For investors to assess the potential impact of the next economic recession on real estate portfolios, it is prudent to ask how well individual markets will weather it. In a recent study we tried to address this by reviewing the past three recessions and their respective impacts on U.S. commercial real estate (CRE).
Every economic recession has its unique origins, but each can usually be characterized by the macroeconomic scenario that sparked it, of which there are three:
These three recession scenarios have unique impacts on individual markets and property types.
Because the risk profiles of investors differ, it’s nearly impossible to address the question of which markets will be "safe" during the next recession. So we looked at a narrower set of questions: If the next recession is characterized by an increase in market leverage and debt, which markets will be most at risk? What does the list of vulnerable markets look like under the other two recession scenarios?
Figure 1. National Decline in Economic Rents during the Past Three Recessions
Source: CBRE Research, 2016.
Nationally, rent declines were greatest in the office and industrial markets during the three most recent recessions, while the impact on multifamily was relatively limited. Retail experienced rent declines during the recession of the early 1990s and during the Great Recession. The 2001 recession affected office rents the most, and had a very mild impact on retail rents. One way to reduce risk exposure during economic downturns, then, is to diversify portfolios across property types as well as across markets. That is something we plan to explore more in the future. For now, we’ve focused on market variation in the office sector.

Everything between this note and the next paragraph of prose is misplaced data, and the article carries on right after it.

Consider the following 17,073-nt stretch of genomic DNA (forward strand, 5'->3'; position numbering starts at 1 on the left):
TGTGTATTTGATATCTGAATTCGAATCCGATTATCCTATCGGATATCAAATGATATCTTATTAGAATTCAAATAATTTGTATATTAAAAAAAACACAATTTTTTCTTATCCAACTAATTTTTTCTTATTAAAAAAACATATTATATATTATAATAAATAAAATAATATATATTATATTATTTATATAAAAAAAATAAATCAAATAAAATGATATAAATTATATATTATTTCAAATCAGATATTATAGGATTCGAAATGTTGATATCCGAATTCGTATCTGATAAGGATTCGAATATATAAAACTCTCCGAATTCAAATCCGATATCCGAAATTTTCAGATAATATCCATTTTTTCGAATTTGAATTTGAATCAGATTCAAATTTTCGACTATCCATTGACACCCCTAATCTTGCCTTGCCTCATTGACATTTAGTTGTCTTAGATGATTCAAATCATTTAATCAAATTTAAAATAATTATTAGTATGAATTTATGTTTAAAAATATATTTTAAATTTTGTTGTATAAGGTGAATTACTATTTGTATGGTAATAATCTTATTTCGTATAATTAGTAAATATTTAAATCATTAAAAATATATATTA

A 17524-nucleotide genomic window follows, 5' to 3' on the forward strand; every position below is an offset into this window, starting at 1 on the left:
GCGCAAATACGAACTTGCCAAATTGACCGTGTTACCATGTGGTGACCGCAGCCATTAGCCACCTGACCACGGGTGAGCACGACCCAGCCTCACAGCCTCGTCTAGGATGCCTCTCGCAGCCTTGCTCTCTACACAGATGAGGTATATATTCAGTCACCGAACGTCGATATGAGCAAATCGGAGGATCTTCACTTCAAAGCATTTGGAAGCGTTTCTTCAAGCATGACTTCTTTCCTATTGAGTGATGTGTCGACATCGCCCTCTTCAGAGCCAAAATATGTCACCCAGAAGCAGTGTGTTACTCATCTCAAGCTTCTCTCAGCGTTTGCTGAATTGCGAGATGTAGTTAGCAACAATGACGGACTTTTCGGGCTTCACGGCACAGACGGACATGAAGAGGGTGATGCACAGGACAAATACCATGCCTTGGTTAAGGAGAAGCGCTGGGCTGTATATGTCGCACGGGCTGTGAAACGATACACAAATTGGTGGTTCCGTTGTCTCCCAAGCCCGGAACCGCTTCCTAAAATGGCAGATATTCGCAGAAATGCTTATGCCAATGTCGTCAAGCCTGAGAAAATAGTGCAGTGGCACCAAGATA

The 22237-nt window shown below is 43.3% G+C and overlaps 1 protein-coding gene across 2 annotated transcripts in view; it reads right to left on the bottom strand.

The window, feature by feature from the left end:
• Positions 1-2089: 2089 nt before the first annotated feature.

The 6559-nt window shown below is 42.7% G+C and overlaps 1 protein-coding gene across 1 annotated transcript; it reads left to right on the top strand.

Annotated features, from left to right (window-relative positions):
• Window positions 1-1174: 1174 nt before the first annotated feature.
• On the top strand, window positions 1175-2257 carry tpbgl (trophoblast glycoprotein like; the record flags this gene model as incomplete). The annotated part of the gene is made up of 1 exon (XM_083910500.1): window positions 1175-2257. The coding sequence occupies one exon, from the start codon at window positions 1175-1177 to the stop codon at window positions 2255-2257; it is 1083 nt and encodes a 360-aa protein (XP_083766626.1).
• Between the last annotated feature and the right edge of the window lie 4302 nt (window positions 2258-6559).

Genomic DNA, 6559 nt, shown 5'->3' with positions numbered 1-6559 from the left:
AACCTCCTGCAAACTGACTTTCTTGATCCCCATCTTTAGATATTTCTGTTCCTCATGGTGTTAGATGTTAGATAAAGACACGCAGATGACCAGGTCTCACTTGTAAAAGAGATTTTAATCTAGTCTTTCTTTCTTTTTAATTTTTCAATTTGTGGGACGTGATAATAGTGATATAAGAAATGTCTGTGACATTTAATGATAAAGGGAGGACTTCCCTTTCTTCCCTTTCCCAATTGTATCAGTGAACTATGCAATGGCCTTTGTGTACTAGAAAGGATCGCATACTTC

Figure 2. Office Rent Declines During the Past Three Recessions, by Market
Source: CBRE Research, 2016.
1990 Recession: A considerable increase in office stock preceded this recession, resulting in an abundance of vacant space when the recession hit. It took 6 to 7 years for markets to recover. Meanwhile, the S&L crisis hurt the CRE market by tightening liquidity. This had negative effects on rents in San Francisco, Phoenix, Los Angeles, and Dallas—markets that are vulnerable to credit risk.
2001 Recession: The 2001 recession was triggered by the dot-com bust, after a significant run-up in stock prices. Since this recession was not preceded by the kind of overbuilding we saw a decade earlier, the real estate market was relatively stable; in 14 of our 20 largest markets, rent declines were smaller than in the earlier recession. Several markets were shown to be highly sensitive to this mispricing of assets, however, including San Francisco, Seattle, Boston, New York and Denver.
Great Recession: The fundamentals of the global financial crisis were much different from the previous two recessions. When the U.S. financial system started to collapse under the subprime mortgage crisis, it became nearly impossible to refinancing debt. As companies failed in increasing numbers, employment declined sharply, making more space vacant and available. Although the Great Recession had a profound and long-lasting impact on the U.S. economy, the percentage drop in office real rents was smaller than that of the dot-com bust—largely because most markets had yet to recover from their previous low rent levels.
For a given local economy and real estate market, each of these macroeconomic scenarios will mean something different. Understanding the three recession scenarios and being able to estimate individual markets’ vulnerability to each offers investors another way to potentially reduce risk in their portfolios. Read our full article here.